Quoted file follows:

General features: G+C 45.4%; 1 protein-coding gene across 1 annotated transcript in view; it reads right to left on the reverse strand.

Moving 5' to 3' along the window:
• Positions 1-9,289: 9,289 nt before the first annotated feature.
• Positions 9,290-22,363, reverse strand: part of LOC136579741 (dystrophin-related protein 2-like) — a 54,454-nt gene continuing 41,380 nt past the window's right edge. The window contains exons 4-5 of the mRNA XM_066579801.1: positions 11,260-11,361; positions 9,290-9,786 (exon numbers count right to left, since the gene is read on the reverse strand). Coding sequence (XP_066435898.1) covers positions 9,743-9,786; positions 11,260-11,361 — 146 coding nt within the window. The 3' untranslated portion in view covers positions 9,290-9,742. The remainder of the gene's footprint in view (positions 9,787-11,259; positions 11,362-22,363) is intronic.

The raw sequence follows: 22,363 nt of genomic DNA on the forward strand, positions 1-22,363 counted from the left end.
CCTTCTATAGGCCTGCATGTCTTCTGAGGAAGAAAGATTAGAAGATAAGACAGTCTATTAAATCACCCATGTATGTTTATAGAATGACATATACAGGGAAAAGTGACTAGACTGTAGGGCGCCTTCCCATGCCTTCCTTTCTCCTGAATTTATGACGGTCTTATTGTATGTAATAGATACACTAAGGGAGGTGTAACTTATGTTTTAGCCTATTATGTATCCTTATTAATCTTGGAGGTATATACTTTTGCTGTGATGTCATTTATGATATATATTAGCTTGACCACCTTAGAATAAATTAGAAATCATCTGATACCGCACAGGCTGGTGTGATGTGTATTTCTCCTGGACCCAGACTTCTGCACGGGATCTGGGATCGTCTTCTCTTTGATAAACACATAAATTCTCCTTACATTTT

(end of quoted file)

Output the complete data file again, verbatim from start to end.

General features: G+C 45.4%; 1 protein-coding gene across 1 annotated transcript in view; it reads right to left on the reverse strand.

Moving 5' to 3' along the window:
• Positions 1-9,289: 9,289 nt before the first annotated feature.
• Positions 9,290-22,363, reverse strand: part of LOC136579741 (dystrophin-related protein 2-like) — a 54,454-nt gene continuing 41,380 nt past the window's right edge. The window contains exons 4-5 of the mRNA XM_066579801.1: positions 11,260-11,361; positions 9,290-9,786 (exon numbers count right to left, since the gene is read on the reverse strand). Coding sequence (XP_066435898.1) covers positions 9,743-9,786; positions 11,260-11,361 — 146 coding nt within the window. The 3' untranslated portion in view covers positions 9,290-9,742. The remainder of the gene's footprint in view (positions 9,787-11,259; positions 11,362-22,363) is intronic.

The raw sequence follows: 22,363 nt of genomic DNA on the forward strand, positions 1-22,363 counted from the left end.
CCTTCTATAGGCCTGCATGTCTTCTGAGGAAGAAAGATTAGAAGATAAGACAGTCTATTAAATCACCCATGTATGTTTATAGAATGACATATACAGGGAAAAGTGACTAGACTGTAGGGCGCCTTCCCATGCCTTCCTTTCTCCTGAATTTATGACGGTCTTATTGTATGTAATAGATACACTAAGGGAGGTGTAACTTATGTTTTAGCCTATTATGTATCCTTATTAATCTTGGAGGTATATACTTTTGCTGTGATGTCATTTATGATATATATTAGCTTGACCACCTTAGAATAAATTAGAAATCATCTGATACCGCACAGGCTGGTGTGATGTGTATTTCTCCTGGACCCAGACTTCTGCACGGGATCTGGGATCGTCTTCTCTTTGATAAACACATAAATTCTCCTTACATTTT